Suspended Town Manager Lori Wedemeyer filed a notice of claim last month against the Town of Parker, Mayor Karen Bonds and Councilman Randy Hartless, the latter of which says he finds the claim “preposterous”.
Last October, Wedemeyer was suspended by the Town Council after a search warrant was executed at her home in connection with an investigation by the Yuma County Sheriff’s Department into possible wrongdoing at the Town of Parker. Hartless had been a vocal Wedemeyer critic, saying that she had been running the Town without proper accountability by the Council.
In her civil claim, Wedemeyer through her attorneys says that Hartless and Bonds filed false reports with the Arizona Auditor General, alleging that she had been involved in embezzlement by a Town employee, Jennifer Alcaida, and other wrongdoing. The claim cites Hartless’s message to the Auditor General, in which he wrote, “My concern is that you have no cast a large enough net over the Town of Parker,” and said he was concerned that Wedemeyer had been removing boxes and documents from Town Hall in the middle of an investigation into a Town employee.
“Mr. Hartless … made these statements maliciously,” the letter claims, while stating that Wedemeyer went to Town Hall at the direction of the Town Attorney to retrieve important bank statements and personal Amazon packages that had been waiting for her, not to destroy or remove documents.
The letter also takes issue with Hartless’s statement to the Auditor General that Wedemeyer had had “a history of shady financial dealings”, saying she does not have “any” history of such things.
In an email to Parker Live, Hartless said, “Yet they don’t even attempt to defend the gift card fiasco, where she handed out $48,000 in gift cards with no documentation, and when the auditors told her she had to claim that $48,000 as income, then [former mayor] Dan Beaver and [Councilman] Jerry Hooper decided to pay her $11,000 IRS bill with no input or knowledge from the council. Or the fact that she loaned $10,000 to councilman Chris Boatright several years ago. We asked her for credit card statements back in May of 2021 and she never produced them. Now we have them and there are numerous financial irregularities to say the least.”
Wedemeyer’s claim goes on to say that a search warrant was executed “just days after Councilmn Hartless and Mayor Bonds filed their false reports.” Hartless says this implies that the search warrant was based on his message expressing concern to the Auditor General, but he says the detective in the investigation has said his message to the Auditor General was “a very small part of the search warrant request.”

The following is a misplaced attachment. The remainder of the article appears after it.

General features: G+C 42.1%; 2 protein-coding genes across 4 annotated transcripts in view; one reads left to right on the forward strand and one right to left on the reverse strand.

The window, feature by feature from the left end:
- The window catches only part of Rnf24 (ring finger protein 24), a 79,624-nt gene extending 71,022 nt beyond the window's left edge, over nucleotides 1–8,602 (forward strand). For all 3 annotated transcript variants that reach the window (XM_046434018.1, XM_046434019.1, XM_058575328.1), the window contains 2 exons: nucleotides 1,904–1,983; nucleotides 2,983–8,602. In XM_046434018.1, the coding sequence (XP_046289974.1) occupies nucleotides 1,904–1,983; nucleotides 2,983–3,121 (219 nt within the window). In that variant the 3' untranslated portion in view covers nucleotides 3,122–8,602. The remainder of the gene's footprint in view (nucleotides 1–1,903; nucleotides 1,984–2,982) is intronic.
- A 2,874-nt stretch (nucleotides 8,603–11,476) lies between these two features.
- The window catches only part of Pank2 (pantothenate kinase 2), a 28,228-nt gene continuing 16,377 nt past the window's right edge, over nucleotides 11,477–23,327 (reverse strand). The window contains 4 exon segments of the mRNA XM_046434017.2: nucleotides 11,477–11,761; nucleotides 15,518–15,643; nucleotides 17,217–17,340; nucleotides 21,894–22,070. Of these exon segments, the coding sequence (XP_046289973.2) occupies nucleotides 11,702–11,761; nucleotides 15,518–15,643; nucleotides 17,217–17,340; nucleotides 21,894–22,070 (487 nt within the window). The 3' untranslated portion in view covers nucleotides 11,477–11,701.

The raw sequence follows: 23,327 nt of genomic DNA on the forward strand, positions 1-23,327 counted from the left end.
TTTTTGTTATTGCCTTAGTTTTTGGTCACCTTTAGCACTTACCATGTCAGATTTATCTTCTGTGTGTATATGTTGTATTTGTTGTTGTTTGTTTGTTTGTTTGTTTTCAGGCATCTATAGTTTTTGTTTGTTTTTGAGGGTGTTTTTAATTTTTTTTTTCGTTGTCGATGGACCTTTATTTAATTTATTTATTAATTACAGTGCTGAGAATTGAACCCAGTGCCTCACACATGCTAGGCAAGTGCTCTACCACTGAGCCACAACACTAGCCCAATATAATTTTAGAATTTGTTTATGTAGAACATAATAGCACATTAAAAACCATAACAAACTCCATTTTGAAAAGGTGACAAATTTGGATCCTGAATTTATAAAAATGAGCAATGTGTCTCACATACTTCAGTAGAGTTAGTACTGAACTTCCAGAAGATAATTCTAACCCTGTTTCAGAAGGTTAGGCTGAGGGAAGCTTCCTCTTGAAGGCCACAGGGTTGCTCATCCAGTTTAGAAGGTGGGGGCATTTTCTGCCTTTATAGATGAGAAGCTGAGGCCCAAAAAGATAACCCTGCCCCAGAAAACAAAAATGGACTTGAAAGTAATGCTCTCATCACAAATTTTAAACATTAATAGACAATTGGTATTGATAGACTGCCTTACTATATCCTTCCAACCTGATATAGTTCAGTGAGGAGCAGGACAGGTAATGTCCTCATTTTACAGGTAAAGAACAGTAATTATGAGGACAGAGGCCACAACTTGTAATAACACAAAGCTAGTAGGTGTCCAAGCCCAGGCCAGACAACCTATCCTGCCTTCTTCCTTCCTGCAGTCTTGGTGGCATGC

“Just silliness,” Hartless said. “Could a detective really obtain a search warrant based solely on my letter? Of course not – he interviewed a number of people before he ever requested a search warrant. And how could he review bank statements before he obtained a search warrant to do so? Preposterous.”
Wedemeyer’s claim goes on to say: “Accusations of stealing Town property and destroying documents can be proven true or false, and thus are actionable as slanderous statements.” But Hartless points out that his initial message to the Auditor General said she was “removing boxes”, not stealing.
Her claim talks about damage to her reputation, the destruction of her standing in the community, damage to her quality of life and ongoing stigma. It says, “It is anticipated that Ms. Wedemeyer will have to leave Parker, her home for the last 25 years, in order that she may escape the damage done to the person by scandal.”
It ends with a demand for $5 million in damages for her lost retirement, damaged reputation, and mental and emotional damages. It also demands $1,666,666.67 each from Hartless and Bonds, in the event that either of them want to settle separately from the Town of Parker.
But Hartless says it doesn’t have merit.
“Filing a $5 million claim in the middle of an ongoing investigation simply shows the desperate and preposterous lengths to which Wedemeyer and her legal team are willing to go in order to cash in before the truth comes out,” he told Parker Live. “The Town of Parker and the taxpayers continue to pay her $169,000 a year – around $6,000 every two weeks — and she has not worked since October, but she has plenty of money to hire lawyers and file outlandish claims that have no merit whatsoever. I cannot get three other councilmembers to agree that it’s time to cut bait and rid the town of her, so we will continue to pay her, probably until October, when her contract runs out.”
Hartless said he believes the investigation will reveal the truth.
“There is so much more to this story that Wedemeyer’s claim fails to mention, but I’m not at liberty to talk about it because of executive session rules as well as the simple fact that there is an ongoing criminal investigation involving the Town of Parker. When the truth finally comes out, I’m confident that I’ll be on the right side of history, and hopefully, we can move forward in a productive manner and put this drama to rest.”
Since the council suspended Wedemeyer, the Town, Hartless says, is finally running with “a proper council/manager relationship”, which is something that he says should have been happening all along.